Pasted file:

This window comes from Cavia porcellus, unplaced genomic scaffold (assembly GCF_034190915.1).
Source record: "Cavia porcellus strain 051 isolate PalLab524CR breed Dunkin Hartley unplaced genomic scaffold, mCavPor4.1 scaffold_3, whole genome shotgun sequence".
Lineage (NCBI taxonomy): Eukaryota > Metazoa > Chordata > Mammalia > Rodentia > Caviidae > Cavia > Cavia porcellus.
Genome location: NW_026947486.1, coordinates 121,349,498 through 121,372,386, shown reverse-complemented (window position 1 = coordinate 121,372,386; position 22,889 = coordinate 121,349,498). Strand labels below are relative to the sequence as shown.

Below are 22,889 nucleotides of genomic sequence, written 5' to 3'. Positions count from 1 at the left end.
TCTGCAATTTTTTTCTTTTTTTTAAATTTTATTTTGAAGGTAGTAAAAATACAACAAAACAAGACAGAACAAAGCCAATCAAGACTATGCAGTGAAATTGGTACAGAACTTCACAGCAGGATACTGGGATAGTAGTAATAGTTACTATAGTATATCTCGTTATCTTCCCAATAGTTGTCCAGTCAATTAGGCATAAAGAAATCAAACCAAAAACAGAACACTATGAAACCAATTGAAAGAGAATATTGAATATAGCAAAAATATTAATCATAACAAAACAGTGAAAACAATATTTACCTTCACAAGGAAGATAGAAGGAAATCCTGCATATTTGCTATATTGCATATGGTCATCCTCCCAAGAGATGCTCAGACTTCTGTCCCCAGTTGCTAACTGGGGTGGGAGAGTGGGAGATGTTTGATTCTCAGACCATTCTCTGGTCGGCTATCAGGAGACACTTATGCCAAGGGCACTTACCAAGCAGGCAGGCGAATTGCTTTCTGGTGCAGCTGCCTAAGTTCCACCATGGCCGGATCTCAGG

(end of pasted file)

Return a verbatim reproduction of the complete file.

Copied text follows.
This window comes from Cavia porcellus, unplaced genomic scaffold (assembly GCF_034190915.1).
Source record: "Cavia porcellus strain 051 isolate PalLab524CR breed Dunkin Hartley unplaced genomic scaffold, mCavPor4.1 scaffold_3, whole genome shotgun sequence".
Lineage (NCBI taxonomy): Eukaryota > Metazoa > Chordata > Mammalia > Rodentia > Caviidae > Cavia > Cavia porcellus.
Genome location: NW_026947486.1, coordinates 121,349,498 through 121,372,386, shown reverse-complemented (window position 1 = coordinate 121,372,386; position 22,889 = coordinate 121,349,498). Strand labels below are relative to the sequence as shown.

Below are 22,889 nucleotides of genomic sequence, written 5' to 3'. Positions count from 1 at the left end.
TCTGCAATTTTTTTCTTTTTTTTAAATTTTATTTTGAAGGTAGTAAAAATACAACAAAACAAGACAGAACAAAGCCAATCAAGACTATGCAGTGAAATTGGTACAGAACTTCACAGCAGGATACTGGGATAGTAGTAATAGTTACTATAGTATATCTCGTTATCTTCCCAATAGTTGTCCAGTCAATTAGGCATAAAGAAATCAAACCAAAAACAGAACACTATGAAACCAATTGAAAGAGAATATTGAATATAGCAAAAATATTAATCATAACAAAACAGTGAAAACAATATTTACCTTCACAAGGAAGATAGAAGGAAATCCTGCATATTTGCTATATTGCATATGGTCATCCTCCCAAGAGATGCTCAGACTTCTGTCCCCAGTTGCTAACTGGGGTGGGAGAGTGGGAGATGTTTGATTCTCAGACCATTCTCTGGTCGGCTATCAGGAGACACTTATGCCAAGGGCACTTACCAAGCAGGCAGGCGAATTGCTTTCTGGTGCAGCTGCCTAAGTTCCACCATGGCCGGATCTCAGG